The Karmapas and Their Mahamudra Forefathers

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“This collection of inspiring stories and beautiful artwork presents a glimpse into the lives of some of the greatest masters of the Kagyu lineage. These stories have been passed down from teacher to student for centuries. Filled with profound teachings and practical guidance on the path of awakening, this volume will be of great interest to all those who wish to embody compassion and wisdom.” —Mingyur Rinpoche, author of The Joy of Living 


An Illustrated Guide

Khenpo Sherap Phüntsok Michele Martin

“I believe the life a lama lives is the greatest instruction to the students who follow him or her. It is an instruction we can actually see. The lama’s deeds display the Dharma in action for us. They can instruct our hearts with the fullness of lived experience. In the lama’s actions we can observe how the mind turns to Dharma, and how that Dharma becomes a path. We can watch how the path eliminates confusion, and how confusion arises as wisdom.”– H.H. the Seventeenth Karmapa

The Karmapas and Their Mahamudra Forefathers collects fascinating accounts of the lives of the Karmapas and of their forefathers in the Mahamudra practice lineage. Each story is accompanied by a beautiful, full-color illustration of its subject in the lineage, as depicted in a traditional style of Eastern Tibet used at the renowned Thrangu Tashi Yangtse Monastery in Nepal. 

book information
  • Paperback
  • 344 pages, 6.50 x 7.50 inches
  • $34.95
  • ISBN 9781614292807
  • ebook
  • 344 pages
  • $19.99
  • ISBN 9781614293040
about the author
The Karmapas and Their Mahamudra Forefathers

Khenpo Sherap Phüntsok met Kyabjé Thrangu Rinpoche as a young boy and became a monk at Thrangu Rinpoche’s monastery. There he studied all aspects of ritual practice at the monastery and became a chant master. At the age of sixteen he entered Thrangu Rinpoche’s monastic college in Namo Buddha, Nepal, where he studied the curriculum of the Kagyü tradition. At the age of twenty-one, he was made an assistant teacher in 2001 by Kyabjé Thrangu Rinpoche and was awarded the title of Khenpo in 2003. In 2005, the Seventeenth Karmapa Ogyen Trinley Dorje appointed Khenpo Sherap junior chant master for the Great Kagyü Mönlam, a position he has kept until now.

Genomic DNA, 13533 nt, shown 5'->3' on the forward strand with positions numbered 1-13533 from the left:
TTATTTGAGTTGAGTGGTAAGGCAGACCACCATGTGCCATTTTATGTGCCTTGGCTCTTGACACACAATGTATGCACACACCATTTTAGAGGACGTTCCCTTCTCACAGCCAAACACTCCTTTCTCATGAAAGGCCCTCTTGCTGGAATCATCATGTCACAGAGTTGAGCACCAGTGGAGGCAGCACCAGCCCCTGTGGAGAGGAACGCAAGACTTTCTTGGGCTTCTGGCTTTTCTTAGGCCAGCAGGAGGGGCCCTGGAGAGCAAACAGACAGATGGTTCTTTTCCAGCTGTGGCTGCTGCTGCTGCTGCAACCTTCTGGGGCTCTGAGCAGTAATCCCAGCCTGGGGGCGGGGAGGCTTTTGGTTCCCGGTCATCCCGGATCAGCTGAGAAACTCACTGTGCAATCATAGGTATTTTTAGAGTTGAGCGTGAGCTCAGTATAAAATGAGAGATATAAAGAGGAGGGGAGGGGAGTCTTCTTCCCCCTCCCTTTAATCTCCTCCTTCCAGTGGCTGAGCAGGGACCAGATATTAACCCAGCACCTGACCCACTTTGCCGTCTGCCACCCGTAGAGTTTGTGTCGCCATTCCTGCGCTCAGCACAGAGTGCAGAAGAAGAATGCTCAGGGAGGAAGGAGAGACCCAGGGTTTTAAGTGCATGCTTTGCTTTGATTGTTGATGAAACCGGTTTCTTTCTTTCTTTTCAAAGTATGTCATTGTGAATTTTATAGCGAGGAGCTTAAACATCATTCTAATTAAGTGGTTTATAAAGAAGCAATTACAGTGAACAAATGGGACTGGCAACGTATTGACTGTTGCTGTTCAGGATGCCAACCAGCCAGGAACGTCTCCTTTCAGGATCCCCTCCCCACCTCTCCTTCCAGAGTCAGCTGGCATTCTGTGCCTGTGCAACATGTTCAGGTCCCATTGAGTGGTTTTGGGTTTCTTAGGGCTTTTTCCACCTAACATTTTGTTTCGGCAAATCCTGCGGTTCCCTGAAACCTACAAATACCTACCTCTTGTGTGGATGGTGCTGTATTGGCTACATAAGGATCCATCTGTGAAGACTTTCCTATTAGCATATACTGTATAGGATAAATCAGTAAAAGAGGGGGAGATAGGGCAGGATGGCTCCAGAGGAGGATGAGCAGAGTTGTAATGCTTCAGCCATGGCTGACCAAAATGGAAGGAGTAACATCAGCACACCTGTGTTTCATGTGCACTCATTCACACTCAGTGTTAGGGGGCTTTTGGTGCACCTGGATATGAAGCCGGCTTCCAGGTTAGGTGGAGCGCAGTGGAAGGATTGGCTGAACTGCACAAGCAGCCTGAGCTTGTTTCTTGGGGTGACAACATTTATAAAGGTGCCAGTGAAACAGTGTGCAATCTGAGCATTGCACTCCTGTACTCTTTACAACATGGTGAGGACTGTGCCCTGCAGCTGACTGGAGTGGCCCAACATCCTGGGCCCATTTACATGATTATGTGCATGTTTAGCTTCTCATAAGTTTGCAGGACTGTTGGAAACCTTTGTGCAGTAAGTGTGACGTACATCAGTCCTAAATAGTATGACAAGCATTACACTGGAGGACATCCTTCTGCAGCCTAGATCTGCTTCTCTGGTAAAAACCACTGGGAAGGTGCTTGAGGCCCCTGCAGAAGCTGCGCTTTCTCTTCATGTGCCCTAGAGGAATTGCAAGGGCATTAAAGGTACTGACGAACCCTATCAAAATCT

Image courtesy of Vajra Vidya Institute.

The Karmapas and Their Mahamudra Forefathers

Michele Martin has been a Buddhist practitioner for over forty years and has spent the last thirty of those based in Nepal and India studying with Tibetan lamas and working as a translator of oral and written Tibetan. With two graduate degrees from Yale, she also had a long career in publishing and is a founding board member of the Tibetan Buddhist Research Center. Among numerous translations from Tibetan texts on philosophy, meditation, and history, her books include Music in the Sky: The Life, Art, and Teachings of the Seventeenth Karmapa Ogyen Trinley Dorje (author and translator) and Gaining Certainty in the View (translator). In cooperation with others, she has edited and translated Song for the King: Saraha on Mahamudra Meditation; The Karmapas and Their Mahāmudrā Forefathers: An Illustrated Guide; The First Karmapa: The Life and Teachings of Dusum Khyenpa; and Traveling the Path of Compassion: A Commentary on the Thirty-Seven Practices of a Bodhisattva.

Other books by Michele Martin:
A Song for the King

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